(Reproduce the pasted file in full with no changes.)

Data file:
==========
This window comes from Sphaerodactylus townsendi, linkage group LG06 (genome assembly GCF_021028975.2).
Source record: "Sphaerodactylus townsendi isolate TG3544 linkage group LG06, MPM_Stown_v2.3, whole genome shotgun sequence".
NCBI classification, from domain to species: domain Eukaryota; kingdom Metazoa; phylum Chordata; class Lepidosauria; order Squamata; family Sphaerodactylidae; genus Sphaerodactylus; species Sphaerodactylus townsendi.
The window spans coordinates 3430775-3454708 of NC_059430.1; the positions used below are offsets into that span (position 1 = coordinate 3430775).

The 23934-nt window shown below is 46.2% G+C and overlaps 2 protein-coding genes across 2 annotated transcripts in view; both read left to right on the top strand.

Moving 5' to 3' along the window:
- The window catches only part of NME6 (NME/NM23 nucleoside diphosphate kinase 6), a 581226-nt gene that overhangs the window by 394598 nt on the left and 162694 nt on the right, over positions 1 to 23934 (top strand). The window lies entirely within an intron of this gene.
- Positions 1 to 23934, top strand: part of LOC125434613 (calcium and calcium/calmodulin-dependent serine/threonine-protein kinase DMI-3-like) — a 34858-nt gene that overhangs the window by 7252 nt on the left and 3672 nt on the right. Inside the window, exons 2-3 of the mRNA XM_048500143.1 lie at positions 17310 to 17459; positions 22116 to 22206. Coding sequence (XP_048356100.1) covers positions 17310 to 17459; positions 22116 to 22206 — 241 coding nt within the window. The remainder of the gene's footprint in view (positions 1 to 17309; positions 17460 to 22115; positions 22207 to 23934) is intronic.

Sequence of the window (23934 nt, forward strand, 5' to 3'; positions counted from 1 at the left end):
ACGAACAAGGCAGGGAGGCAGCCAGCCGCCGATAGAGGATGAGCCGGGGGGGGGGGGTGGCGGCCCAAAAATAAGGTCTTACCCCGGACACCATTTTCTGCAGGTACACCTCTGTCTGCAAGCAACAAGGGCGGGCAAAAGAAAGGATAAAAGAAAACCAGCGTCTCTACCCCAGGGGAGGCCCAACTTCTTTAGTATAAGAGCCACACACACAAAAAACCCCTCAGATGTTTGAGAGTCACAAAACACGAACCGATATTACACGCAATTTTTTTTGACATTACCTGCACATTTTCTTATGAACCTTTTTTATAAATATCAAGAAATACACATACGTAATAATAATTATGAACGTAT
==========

This window comes from Sphaerodactylus townsendi, linkage group LG06 (genome assembly GCF_021028975.2).
Source record: "Sphaerodactylus townsendi isolate TG3544 linkage group LG06, MPM_Stown_v2.3, whole genome shotgun sequence".
NCBI classification, from domain to species: domain Eukaryota; kingdom Metazoa; phylum Chordata; class Lepidosauria; order Squamata; family Sphaerodactylidae; genus Sphaerodactylus; species Sphaerodactylus townsendi.
The window spans coordinates 3430775-3454708 of NC_059430.1; the positions used below are offsets into that span (position 1 = coordinate 3430775).

The 23934-nt window shown below is 46.2% G+C and overlaps 2 protein-coding genes across 2 annotated transcripts in view; both read left to right on the top strand.

Moving 5' to 3' along the window:
- The window catches only part of NME6 (NME/NM23 nucleoside diphosphate kinase 6), a 581226-nt gene that overhangs the window by 394598 nt on the left and 162694 nt on the right, over positions 1 to 23934 (top strand). The window lies entirely within an intron of this gene.
- Positions 1 to 23934, top strand: part of LOC125434613 (calcium and calcium/calmodulin-dependent serine/threonine-protein kinase DMI-3-like) — a 34858-nt gene that overhangs the window by 7252 nt on the left and 3672 nt on the right. Inside the window, exons 2-3 of the mRNA XM_048500143.1 lie at positions 17310 to 17459; positions 22116 to 22206. Coding sequence (XP_048356100.1) covers positions 17310 to 17459; positions 22116 to 22206 — 241 coding nt within the window. The remainder of the gene's footprint in view (positions 1 to 17309; positions 17460 to 22115; positions 22207 to 23934) is intronic.

Sequence of the window (23934 nt, forward strand, 5' to 3'; positions counted from 1 at the left end):
ACGAACAAGGCAGGGAGGCAGCCAGCCGCCGATAGAGGATGAGCCGGGGGGGGGGGGTGGCGGCCCAAAAATAAGGTCTTACCCCGGACACCATTTTCTGCAGGTACACCTCTGTCTGCAAGCAACAAGGGCGGGCAAAAGAAAGGATAAAAGAAAACCAGCGTCTCTACCCCAGGGGAGGCCCAACTTCTTTAGTATAAGAGCCACACACACAAAAAACCCCTCAGATGTTTGAGAGTCACAAAACACGAACCGATATTACACGCAATTTTTTTTGACATTACCTGCACATTTTCTTATGAACCTTTTTTATAAATATCAAGAAATACACATACGTAATAATAATTATGAACGTAT